We want a religious approach that recognizes that fact.  We want to consider questions of meaning and connection with a measure of control resting in our hands.  We don’t want to be told, we just don’t trust being told the answer. We want to include scientific knowledge in our defining of the universe, and then have a say in naming the spirituality of existence and connection.  We need answers that are personally meaningful for us and that make sense.  And when it comes to morality, we should be good people because it’s the right thing to do, not because we have been either promised something good or threatened with something bad.

Some people who come to Unitarianism, and most of us come in rather than are born into this faith, are looking for something that won’t fit within the confines of a ancient creedal religion.  Others, who have no religious background, are seeking an opportunity to think in religious terms in an age when religion just isn’t all that cool.

What connects the two groups is this idea of seeking.  That’s the first idea expressed in the four words of this congregation’s  Mission Statement: “Searching, Learning, Connecting, Serving”. Searching is the first thing that connects us in community.

So since we have no creed, what do we have that helps us search? that helps us think through and shape our understanding of our liberal religious faith?

In my life, I have been given the fortunate opportunity to travel the world a bit.  And when I go into a strange new city, I like to have at least a map, or possibly a guide book to help me plan my visit.  I don’t have to stick to that map, and often have found marvellous delights off the beaten path.  Those maps don’t define my trip for me, but they help me think through my visit in general terms.

In Unitarian Universalism, we do not have a creed, nor do we require our members to believe the same things.  What we offer instead of fixed belief is a kind of road map, a list of things you might consider, as you make your travel decisions, as you make your ethical and moral decisions about life and the life of your spirit.

These are, of course, the Statement of Principles that we read in the responsive reading. These seven statements are not a creed.  Nowhere are you asked to accept these things as hard and fast beliefs.  These are not ancient words, but a statement that is only 35 years old and open to occasional review.  In fact, if you look at them closely, they are written in somewhat vague and poetic terms.  There is – deliberately- lots of room for interpretation, for the inclusion of personal experience.  

What does it mean, for example, to respect the inherent worth and dignity of every person?  Does it mean you have to go hug them and invite them home for lunch?  No, probably not.  Does it mean you have to allow people to abuse and exploit you?  Definitely not.  Because if you are going to respect worth and dignity, you have to start by respecting your own first, by keeping yourself safe.

A person’s worth and dignity and their behaviours are not always the same.  I have no qualms about condemning behaviours that are hurtful, dangerous or destructive.  But it might be possible to do so without condemning the person.  I think that this is what the Principle calls me to do.  I believe I have to try to separate the person and the action in my mind.  There may be reasons for bad behaviour: everything from illness or a really, really bad day that are influencing this person’s actions.  To be my best self, I feel a need to condemn the acts and hope there is a salvageable person behind them.

In the same way, the first Principle calls me to look beyond the obvious indicators of gender, age, race, nationality, culture, economic class, political outlook (that can be the toughest one for me sometimes!) or any of those other categorizations and look at the person.  I am called to look for the common humanity at their core, not the disparities that they wear like so much wardrobe.

My point is that this first principle is NOT a belief statement but a call to thoughtful action.  It is a guideline that asks if I have considered all the possibilities before I make up my mind.  It’s a nudge asking if I am doing the best I can, or if I am giving into easy, dehumanizing judgementalism.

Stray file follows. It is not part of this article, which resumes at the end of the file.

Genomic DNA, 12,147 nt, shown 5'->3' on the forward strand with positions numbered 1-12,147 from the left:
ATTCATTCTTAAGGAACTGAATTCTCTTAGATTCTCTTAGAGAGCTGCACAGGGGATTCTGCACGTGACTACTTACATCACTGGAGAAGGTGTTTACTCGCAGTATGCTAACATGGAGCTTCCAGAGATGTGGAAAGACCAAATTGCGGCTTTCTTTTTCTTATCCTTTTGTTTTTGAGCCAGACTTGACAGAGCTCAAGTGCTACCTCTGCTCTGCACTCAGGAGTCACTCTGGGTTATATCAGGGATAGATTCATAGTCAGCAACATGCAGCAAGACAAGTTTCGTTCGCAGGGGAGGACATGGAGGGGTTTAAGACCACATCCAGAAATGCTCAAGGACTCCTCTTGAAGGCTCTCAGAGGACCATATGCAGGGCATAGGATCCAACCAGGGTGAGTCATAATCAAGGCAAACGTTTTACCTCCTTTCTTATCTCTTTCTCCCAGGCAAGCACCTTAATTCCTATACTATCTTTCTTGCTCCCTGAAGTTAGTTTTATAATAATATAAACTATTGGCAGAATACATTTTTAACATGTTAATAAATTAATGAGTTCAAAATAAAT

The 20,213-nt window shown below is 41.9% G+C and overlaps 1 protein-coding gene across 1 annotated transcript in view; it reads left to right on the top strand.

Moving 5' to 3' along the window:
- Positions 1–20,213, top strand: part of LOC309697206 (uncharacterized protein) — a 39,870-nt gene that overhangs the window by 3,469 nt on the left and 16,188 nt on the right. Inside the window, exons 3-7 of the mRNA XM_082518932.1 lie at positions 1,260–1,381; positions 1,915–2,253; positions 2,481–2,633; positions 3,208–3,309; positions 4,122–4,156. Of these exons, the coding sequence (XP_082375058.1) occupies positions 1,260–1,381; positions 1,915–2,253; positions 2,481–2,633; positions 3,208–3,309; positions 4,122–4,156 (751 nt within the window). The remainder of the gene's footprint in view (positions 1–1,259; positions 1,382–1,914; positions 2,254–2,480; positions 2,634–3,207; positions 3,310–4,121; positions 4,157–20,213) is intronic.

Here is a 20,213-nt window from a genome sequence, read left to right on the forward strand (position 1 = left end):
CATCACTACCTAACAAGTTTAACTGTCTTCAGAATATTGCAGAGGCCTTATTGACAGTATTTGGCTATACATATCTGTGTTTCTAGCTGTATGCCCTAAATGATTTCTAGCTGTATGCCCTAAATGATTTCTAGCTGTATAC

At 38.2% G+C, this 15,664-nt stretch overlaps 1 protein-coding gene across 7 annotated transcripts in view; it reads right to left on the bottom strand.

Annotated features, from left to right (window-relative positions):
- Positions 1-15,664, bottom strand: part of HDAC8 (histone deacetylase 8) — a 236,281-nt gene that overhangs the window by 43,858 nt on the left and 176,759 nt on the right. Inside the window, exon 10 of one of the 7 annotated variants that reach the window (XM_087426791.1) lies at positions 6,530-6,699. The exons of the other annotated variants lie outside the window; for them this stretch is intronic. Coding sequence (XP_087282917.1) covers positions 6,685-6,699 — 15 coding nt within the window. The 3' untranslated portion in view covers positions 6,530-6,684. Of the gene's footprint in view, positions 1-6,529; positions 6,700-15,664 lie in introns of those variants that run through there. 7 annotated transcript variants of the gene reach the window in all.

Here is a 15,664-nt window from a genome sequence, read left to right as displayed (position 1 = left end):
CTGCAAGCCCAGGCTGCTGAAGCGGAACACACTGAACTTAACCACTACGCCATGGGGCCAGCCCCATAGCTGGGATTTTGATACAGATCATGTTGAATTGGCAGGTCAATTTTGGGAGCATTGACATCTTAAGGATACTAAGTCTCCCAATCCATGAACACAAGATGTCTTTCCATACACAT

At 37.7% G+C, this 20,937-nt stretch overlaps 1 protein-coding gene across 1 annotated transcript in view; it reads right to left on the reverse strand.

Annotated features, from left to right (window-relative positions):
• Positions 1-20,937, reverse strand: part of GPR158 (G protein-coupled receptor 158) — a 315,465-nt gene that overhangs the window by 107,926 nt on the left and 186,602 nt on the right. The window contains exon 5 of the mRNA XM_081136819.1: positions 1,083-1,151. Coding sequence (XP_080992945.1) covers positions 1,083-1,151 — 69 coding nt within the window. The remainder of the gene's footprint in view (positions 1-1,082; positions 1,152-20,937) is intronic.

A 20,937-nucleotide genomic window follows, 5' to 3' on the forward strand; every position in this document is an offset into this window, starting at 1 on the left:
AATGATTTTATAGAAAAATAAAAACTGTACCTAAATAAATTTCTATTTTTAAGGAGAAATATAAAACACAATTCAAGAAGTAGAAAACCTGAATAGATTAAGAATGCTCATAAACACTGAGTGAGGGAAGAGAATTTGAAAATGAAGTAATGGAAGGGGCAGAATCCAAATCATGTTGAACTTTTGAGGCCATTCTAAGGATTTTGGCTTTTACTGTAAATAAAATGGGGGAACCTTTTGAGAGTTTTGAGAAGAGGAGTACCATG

And if we look at the other six Principles we can see a similar spaciousness in the wording.  The second Principle asks us, when we do make judgements, to consider are they legal? Are they fair? Are they compassionate?  and so with the rest.  They aren’t rules, they are thought provoking ideas.

In the end, the Statement of Principles does not tell you what to believe or how to act.  It asks you only to think through the implications of the beliefs you do hold and to consider the impact of the actions you do take.  That’s not a creed, it’s a guideline.  These seven statements offer a course in personal reflection.

This is the way of Unitarian Universalism.  Nothing is fixed.  Everything is open to reasoned discussion.  Following a creed is hard, but following a non-creedal and ethical religious path might be harder.

For me it’s been a 35 year journey, and I am far from finished.

But I believe this path offers the world a different kind of salvation.  There is nothing heavenly about it, for Unitarianism is a religion of this life, a here and now faith.  We can’t be naive enough to think we will fix the world in our lifetime.  There is simply too much brokenness.  But we are each called to do what little we can to make things better, starting with making ourselves better.  And if we do that, perhaps we can find some peace and contentment in the act of living as ethically and morally as we can.

Meditation  (read responsively)


By Scott Alexander

In a world with so much hatred and violence,

We need a religion that proclaims the inherent worth and dignity of every person.

In a world with so much brutality and fear,

We need a religion that seeks justice, equity, and compassion in human relations .

In a world with so many persons abused and neglected,

We need a religion that calls us to accept one another and encourage one another to spiritual growth.

In a world with so much dogmatism and falsehood,

We need a religion that challenges us to a free and responsible search for truth and meaning.

In a world with so much tyranny and oppression,

We need a religion that affirms the right and conscience and the use of the democratic process.

In a world with so much inequity and strife,

We need a religion that strives toward the goal of world community with peace, liberty, and justice for all.

In a world with so much environmental degradation,

We need a religion that advocates respect for the interdependent web of all existence of which we are a part.

In a world with so much uncertainty and despair,

We need a religion that teaches our hearts to hope, and our hands to care.

Source: “Salted with Fire” (out of print)